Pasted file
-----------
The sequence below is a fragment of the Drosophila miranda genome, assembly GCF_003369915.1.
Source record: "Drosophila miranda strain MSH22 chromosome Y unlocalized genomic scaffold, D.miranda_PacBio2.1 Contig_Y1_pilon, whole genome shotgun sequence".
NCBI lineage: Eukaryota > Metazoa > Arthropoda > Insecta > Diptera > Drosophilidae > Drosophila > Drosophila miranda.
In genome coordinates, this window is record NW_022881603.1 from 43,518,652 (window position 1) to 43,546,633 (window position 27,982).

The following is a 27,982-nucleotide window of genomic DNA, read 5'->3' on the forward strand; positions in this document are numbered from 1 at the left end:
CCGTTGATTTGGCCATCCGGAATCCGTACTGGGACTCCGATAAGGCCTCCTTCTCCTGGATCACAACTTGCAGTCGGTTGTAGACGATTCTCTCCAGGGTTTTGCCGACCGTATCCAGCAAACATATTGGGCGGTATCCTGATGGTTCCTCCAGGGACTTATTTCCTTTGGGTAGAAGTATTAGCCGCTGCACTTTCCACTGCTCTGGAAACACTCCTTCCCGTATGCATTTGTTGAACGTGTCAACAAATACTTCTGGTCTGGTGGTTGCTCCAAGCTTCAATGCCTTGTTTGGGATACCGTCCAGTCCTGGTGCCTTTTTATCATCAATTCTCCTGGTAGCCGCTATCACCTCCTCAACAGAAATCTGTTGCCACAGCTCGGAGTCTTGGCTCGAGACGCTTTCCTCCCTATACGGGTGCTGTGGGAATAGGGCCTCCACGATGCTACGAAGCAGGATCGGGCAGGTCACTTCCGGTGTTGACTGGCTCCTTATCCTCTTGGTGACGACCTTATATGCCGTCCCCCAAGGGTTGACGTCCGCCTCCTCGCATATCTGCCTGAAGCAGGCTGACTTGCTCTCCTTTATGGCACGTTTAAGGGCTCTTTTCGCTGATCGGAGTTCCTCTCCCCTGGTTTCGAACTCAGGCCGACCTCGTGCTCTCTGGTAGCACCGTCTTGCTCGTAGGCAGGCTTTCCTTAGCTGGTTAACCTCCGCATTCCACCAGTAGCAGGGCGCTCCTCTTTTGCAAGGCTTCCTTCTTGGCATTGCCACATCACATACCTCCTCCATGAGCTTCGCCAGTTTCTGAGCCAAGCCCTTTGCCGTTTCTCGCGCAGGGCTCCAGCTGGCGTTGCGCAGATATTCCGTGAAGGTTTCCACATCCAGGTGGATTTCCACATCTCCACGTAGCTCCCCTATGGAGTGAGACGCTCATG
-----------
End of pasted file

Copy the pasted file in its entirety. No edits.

The sequence below is a fragment of the Drosophila miranda genome, assembly GCF_003369915.1.
Source record: "Drosophila miranda strain MSH22 chromosome Y unlocalized genomic scaffold, D.miranda_PacBio2.1 Contig_Y1_pilon, whole genome shotgun sequence".
NCBI lineage: Eukaryota > Metazoa > Arthropoda > Insecta > Diptera > Drosophilidae > Drosophila > Drosophila miranda.
In genome coordinates, this window is record NW_022881603.1 from 43,518,652 (window position 1) to 43,546,633 (window position 27,982).

The following is a 27,982-nucleotide window of genomic DNA, read 5'->3' on the forward strand; positions in this document are numbered from 1 at the left end:
CCGTTGATTTGGCCATCCGGAATCCGTACTGGGACTCCGATAAGGCCTCCTTCTCCTGGATCACAACTTGCAGTCGGTTGTAGACGATTCTCTCCAGGGTTTTGCCGACCGTATCCAGCAAACATATTGGGCGGTATCCTGATGGTTCCTCCAGGGACTTATTTCCTTTGGGTAGAAGTATTAGCCGCTGCACTTTCCACTGCTCTGGAAACACTCCTTCCCGTATGCATTTGTTGAACGTGTCAACAAATACTTCTGGTCTGGTGGTTGCTCCAAGCTTCAATGCCTTGTTTGGGATACCGTCCAGTCCTGGTGCCTTTTTATCATCAATTCTCCTGGTAGCCGCTATCACCTCCTCAACAGAAATCTGTTGCCACAGCTCGGAGTCTTGGCTCGAGACGCTTTCCTCCCTATACGGGTGCTGTGGGAATAGGGCCTCCACGATGCTACGAAGCAGGATCGGGCAGGTCACTTCCGGTGTTGACTGGCTCCTTATCCTCTTGGTGACGACCTTATATGCCGTCCCCCAAGGGTTGACGTCCGCCTCCTCGCATATCTGCCTGAAGCAGGCTGACTTGCTCTCCTTTATGGCACGTTTAAGGGCTCTTTTCGCTGATCGGAGTTCCTCTCCCCTGGTTTCGAACTCAGGCCGACCTCGTGCTCTCTGGTAGCACCGTCTTGCTCGTAGGCAGGCTTTCCTTAGCTGGTTAACCTCCGCATTCCACCAGTAGCAGGGCGCTCCTCTTTTGCAAGGCTTCCTTCTTGGCATTGCCACATCACATACCTCCTCCATGAGCTTCGCCAGTTTCTGAGCCAAGCCCTTTGCCGTTTCTCGCGCAGGGCTCCAGCTGGCGTTGCGCAGATATTCCGTGAAGGTTTCCACATCCAGGTGGATTTCCACATCTCCACGTAGCTCCCCTATGGAGTGAGACGCTCATG